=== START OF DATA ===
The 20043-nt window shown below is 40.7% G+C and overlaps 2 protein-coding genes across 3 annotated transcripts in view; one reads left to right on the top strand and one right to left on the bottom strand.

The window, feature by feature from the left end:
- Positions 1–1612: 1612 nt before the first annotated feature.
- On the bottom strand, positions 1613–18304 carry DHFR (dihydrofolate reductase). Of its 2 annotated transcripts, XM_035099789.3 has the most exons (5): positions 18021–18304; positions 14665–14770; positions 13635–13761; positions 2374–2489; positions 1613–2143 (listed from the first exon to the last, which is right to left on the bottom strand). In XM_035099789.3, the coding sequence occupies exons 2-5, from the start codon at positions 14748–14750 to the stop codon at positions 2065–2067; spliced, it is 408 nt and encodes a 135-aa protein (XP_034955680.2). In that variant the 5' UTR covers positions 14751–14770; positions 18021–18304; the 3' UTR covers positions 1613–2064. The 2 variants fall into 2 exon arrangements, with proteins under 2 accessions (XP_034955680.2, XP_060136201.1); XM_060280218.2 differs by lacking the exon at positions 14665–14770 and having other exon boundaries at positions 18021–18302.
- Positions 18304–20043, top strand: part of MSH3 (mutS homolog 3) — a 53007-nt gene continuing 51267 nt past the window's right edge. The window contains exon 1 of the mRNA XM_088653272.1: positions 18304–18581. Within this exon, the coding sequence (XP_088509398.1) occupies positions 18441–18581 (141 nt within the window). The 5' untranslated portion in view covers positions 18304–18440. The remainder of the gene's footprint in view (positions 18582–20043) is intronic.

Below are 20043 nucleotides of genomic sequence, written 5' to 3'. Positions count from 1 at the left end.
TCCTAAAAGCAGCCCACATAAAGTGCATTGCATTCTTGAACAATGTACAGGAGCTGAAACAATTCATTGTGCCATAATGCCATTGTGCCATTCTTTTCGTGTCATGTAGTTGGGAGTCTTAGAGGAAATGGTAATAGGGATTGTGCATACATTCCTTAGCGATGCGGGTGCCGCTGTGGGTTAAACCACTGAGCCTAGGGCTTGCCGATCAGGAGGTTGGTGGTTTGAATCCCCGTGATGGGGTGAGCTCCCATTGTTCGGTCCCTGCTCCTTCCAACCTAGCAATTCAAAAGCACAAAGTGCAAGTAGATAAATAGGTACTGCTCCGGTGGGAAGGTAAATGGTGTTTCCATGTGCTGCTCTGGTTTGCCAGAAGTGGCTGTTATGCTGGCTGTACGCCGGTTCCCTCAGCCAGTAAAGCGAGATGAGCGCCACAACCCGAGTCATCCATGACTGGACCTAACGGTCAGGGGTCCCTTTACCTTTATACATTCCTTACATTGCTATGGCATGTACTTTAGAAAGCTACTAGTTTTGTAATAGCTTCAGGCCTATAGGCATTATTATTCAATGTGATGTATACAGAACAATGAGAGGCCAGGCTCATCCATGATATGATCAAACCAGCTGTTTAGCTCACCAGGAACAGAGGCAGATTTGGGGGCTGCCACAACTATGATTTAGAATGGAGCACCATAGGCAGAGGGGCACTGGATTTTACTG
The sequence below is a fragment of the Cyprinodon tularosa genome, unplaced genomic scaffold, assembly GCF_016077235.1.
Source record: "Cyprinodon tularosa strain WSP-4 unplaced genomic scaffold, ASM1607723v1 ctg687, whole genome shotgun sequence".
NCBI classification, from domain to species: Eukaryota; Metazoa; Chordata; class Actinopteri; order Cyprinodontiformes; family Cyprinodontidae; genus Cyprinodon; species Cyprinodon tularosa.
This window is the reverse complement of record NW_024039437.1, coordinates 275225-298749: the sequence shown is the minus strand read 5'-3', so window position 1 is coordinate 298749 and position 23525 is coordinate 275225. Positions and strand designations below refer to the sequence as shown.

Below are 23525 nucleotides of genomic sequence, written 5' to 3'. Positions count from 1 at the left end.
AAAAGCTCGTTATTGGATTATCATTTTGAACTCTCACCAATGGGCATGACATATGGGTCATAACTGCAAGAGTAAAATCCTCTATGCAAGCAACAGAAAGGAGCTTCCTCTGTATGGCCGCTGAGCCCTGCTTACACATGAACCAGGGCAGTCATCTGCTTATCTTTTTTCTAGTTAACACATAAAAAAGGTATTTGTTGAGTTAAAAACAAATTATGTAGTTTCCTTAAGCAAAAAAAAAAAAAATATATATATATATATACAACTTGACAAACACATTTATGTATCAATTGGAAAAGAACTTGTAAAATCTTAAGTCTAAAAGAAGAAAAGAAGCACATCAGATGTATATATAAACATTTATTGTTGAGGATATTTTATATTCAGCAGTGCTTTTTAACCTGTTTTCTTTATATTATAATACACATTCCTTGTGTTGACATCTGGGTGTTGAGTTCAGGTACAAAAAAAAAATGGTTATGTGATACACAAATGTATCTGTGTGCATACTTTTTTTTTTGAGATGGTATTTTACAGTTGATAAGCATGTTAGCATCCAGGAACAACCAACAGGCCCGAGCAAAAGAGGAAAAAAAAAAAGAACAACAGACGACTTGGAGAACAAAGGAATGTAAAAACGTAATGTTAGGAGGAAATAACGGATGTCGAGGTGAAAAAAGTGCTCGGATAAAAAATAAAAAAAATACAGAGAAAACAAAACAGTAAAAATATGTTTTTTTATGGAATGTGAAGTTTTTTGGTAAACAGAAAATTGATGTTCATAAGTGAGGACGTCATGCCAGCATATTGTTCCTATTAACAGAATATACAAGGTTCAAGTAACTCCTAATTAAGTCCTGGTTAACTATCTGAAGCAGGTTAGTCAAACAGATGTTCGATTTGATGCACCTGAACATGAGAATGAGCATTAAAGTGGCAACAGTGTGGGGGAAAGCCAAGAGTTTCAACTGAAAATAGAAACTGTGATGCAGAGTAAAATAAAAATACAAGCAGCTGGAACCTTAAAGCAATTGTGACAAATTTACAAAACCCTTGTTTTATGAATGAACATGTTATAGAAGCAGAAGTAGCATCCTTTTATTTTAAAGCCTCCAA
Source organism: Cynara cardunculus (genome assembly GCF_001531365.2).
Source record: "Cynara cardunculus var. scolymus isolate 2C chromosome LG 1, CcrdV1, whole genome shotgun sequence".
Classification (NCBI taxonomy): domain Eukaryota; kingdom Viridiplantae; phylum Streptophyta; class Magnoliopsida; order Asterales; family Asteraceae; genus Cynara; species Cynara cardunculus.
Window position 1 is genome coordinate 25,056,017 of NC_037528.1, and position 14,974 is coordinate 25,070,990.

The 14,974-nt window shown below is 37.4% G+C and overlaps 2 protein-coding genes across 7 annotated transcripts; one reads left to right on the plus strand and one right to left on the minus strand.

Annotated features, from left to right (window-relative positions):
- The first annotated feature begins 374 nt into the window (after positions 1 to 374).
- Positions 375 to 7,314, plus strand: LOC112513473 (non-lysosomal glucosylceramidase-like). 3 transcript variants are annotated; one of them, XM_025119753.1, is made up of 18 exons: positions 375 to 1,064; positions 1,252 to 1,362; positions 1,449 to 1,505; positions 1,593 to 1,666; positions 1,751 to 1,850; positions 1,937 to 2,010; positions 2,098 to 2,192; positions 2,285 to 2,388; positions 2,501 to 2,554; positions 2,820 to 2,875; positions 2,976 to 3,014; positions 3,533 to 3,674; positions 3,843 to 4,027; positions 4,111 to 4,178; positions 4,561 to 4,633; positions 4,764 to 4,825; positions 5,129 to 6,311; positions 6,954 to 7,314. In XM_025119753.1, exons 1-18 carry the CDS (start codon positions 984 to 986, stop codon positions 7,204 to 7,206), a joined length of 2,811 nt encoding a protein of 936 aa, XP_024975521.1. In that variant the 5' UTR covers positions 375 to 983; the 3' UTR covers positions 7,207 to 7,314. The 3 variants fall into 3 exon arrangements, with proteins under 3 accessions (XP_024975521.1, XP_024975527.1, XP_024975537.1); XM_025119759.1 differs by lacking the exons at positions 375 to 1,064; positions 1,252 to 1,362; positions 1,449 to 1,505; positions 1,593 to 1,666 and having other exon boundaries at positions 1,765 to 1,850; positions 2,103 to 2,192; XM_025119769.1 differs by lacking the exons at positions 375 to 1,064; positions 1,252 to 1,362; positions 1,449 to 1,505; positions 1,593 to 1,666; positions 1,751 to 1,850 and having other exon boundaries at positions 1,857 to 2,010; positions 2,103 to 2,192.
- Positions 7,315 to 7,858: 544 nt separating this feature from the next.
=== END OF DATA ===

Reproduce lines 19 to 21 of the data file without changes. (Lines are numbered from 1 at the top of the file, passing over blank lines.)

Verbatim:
Annotated features, from left to right (window-relative positions):
- The first annotated feature begins 374 nt into the window (after positions 1 to 374).
- Positions 375 to 7,314, plus strand: LOC112513473 (non-lysosomal glucosylceramidase-like). 3 transcript variants are annotated; one of them, XM_025119753.1, is made up of 18 exons: positions 375 to 1,064; positions 1,252 to 1,362; positions 1,449 to 1,505; positions 1,593 to 1,666; positions 1,751 to 1,850; positions 1,937 to 2,010; positions 2,098 to 2,192; positions 2,285 to 2,388; positions 2,501 to 2,554; positions 2,820 to 2,875; positions 2,976 to 3,014; positions 3,533 to 3,674; positions 3,843 to 4,027; positions 4,111 to 4,178; positions 4,561 to 4,633; positions 4,764 to 4,825; positions 5,129 to 6,311; positions 6,954 to 7,314. In XM_025119753.1, exons 1-18 carry the CDS (start codon positions 984 to 986, stop codon positions 7,204 to 7,206), a joined length of 2,811 nt encoding a protein of 936 aa, XP_024975521.1. In that variant the 5' UTR covers positions 375 to 983; the 3' UTR covers positions 7,207 to 7,314. The 3 variants fall into 3 exon arrangements, with proteins under 3 accessions (XP_024975521.1, XP_024975527.1, XP_024975537.1); XM_025119759.1 differs by lacking the exons at positions 375 to 1,064; positions 1,252 to 1,362; positions 1,449 to 1,505; positions 1,593 to 1,666 and having other exon boundaries at positions 1,765 to 1,850; positions 2,103 to 2,192; XM_025119769.1 differs by lacking the exons at positions 375 to 1,064; positions 1,252 to 1,362; positions 1,449 to 1,505; positions 1,593 to 1,666; positions 1,751 to 1,850 and having other exon boundaries at positions 1,857 to 2,010; positions 2,103 to 2,192.